The SC Pollution Control Act (PCA) is the basis of South Carolina's water pollution control and water quality protection programs. It establishes the Department of Heath and Environmental Control (Department) as the state agency responsible for environmental matters. The law empowers the Department to hold hearings, promulgate regulations, require permits, conduct monitoring, and take enforcement actions among other things.
Section 48-1-100 of the PCA requires a permit from the Department before sewage or other waste may be discharged to the environment of the State. The law defines sewage to include animal waste and dead animals are included in the definition of other waste. Therefore, agricultural animal growing operations must by law receive permits for the handling, storage, treatment, and disposal of manure, litter (bedding material), and dead animals.
Section 48-1-110 of the PCA requires plans to be submitted and written approval granted by the Department before any disposal system may be built, operated, or modified. For agricultural facilities, the required plans are the animal facility management plans for handling, storing, treating (if necessary), and utilizing the manure generated at the facilities.
In summary, the PCA is the environmental law of South Carolina relating to water quality protection and it empowers the Department to conduct the water pollution control program through a wide range of activities such as permitting, inspections, compliance, monitoring, enforcement and public education. To meet the requirements of the PCA, the Department regulates a number of different activities and facilities. Agricultural facilities fall under the jurisdiction of the Department because of this law.
The SC Environmental Protection Fund Act authorizes the Department to collect application and annual operating fees for any facility permitted under the SC Pollution Control Act. This law requires that fees for any program be identified in a regulation before they can assessed. Regulation 61-30 addresses fees for most environmental programs including the agricultural program. All fees collected under this law go to the Department for administering the specific program for which the fees were collected. Therefore, all fees for agricultural facilities are applied toward running the Department's agricultural program.
The regulations were initially adopted on June 26, 1998. These regulations give permitting procedures and criteria for animal growing operations. They were updated in 2002 to include new requirements for large swine facilities over 1,000,000 pounds, permitting requirements for manure broker operations, an integrator registration program, and other miscellaneous corrections and clarifications.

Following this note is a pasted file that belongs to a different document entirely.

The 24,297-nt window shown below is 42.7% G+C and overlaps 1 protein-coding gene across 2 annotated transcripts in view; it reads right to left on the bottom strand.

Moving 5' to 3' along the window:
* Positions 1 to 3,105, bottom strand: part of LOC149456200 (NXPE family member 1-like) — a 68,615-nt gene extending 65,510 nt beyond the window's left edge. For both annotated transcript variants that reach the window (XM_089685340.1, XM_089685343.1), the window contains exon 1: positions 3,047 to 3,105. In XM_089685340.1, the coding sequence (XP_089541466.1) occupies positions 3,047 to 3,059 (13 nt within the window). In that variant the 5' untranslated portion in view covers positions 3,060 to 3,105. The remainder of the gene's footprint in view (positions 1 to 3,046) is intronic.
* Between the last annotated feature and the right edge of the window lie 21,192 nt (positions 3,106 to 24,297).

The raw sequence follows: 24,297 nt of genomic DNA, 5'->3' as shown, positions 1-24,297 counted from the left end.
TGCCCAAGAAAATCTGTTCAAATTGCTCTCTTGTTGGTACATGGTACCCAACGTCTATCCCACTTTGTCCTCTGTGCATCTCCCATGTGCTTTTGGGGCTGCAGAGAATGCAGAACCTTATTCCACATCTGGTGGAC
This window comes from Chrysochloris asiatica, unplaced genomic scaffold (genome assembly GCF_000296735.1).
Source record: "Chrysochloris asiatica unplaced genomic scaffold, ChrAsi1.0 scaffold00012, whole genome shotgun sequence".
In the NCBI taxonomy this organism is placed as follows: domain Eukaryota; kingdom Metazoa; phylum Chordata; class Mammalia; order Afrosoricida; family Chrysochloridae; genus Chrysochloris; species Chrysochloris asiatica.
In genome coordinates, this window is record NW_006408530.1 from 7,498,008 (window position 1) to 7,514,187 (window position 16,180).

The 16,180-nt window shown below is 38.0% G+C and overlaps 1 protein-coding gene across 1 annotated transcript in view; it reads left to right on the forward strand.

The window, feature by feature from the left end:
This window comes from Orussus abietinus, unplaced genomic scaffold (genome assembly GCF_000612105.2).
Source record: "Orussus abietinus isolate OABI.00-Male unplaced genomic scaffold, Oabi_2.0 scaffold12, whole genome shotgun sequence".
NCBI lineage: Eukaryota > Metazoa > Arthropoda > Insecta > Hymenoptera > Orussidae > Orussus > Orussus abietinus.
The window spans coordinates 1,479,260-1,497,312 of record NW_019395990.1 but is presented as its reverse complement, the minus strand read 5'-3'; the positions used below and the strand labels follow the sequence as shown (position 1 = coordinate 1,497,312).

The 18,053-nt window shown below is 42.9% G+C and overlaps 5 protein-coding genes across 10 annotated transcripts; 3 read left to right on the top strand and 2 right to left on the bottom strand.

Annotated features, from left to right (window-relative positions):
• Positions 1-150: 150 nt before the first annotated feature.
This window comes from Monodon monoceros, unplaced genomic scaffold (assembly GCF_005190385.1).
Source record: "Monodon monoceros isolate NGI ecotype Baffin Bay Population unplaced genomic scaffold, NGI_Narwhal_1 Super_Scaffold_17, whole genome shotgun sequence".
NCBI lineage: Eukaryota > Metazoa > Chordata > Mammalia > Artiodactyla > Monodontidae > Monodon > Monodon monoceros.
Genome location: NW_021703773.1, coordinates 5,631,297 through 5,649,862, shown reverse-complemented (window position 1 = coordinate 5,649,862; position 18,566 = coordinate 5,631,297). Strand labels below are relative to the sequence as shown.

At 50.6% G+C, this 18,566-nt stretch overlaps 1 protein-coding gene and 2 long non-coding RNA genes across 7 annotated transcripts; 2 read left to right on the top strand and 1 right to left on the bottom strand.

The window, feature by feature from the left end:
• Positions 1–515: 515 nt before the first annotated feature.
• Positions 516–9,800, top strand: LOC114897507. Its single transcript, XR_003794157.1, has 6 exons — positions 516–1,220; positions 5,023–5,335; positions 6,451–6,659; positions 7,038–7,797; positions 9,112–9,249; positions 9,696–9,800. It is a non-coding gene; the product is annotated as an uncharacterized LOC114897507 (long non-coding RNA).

Prior to the adoption of these regulations the Department used guidelines. The guidelines and the requirements from the SC Confined Swine Feeding Operation Act (which was repealed on June 28, 2002) were used as a basis for most of the requirements in the regulations. To assist in developing and updating the regulations, the Department established a committee made up of interested parties to review the proposed regulations with the Department before they were published for public comment. The committee was made up of representatives from the regulated community, environmental groups, the Staff of the SC Senate, Clemson University, US Department of Agriculture's Natural Resource Conservation Service, Farm Bureau, and AgFirst. This group was instrumental in assisting the Department in finalizing the draft regulations both initially and when the regulations were updated.
The regulations are divided into seven (7) Parts: Part 50 contains the definitions, Part 100 deals with swine facilities, Part 200 deals with all other animal facilities, Part 300 addresses innovative and alternative technology and applies to facilities regulated under Part 100 or Part 200, Part 400 deals Manure Brokers, Part 500 deals with Integrator Registration, and Part 600 deals with Severability.
Regulation 61-43 requires any facility that has been closed for five or more years to properly close out the facility in accordance with Regulation 61-82. This regulation requires that a closeout report be prepared and submitted to the Department for review and approval when a facility has closed. The regulation does not prescribe specific methods for closures but it does contain some information relating to lagoon closures and it requires proper disposal of all waste materials.
This regulation gives the specific fee amounts for both application and annual operating fees for agricultural facilities as well as other types of facilities. The regulation addresses assessment of penalties for late payment of fees and also authorizes the Department to deny any environmental permit to a permit applicant if any fees are not paid. The regulation also allows the Department to revoke any permit for which fees have not been paid.
In addition to establishing fees, this regulation establishes time frames for the Department to meet for each permit application covered under the fee program. The permit time frame is not the total permit time rather it is the Department's portion of the total time. This regulation also requires the staff of the Department to submit a quarterly report to the DHEC Board on the fees collected and meeting of the time frames.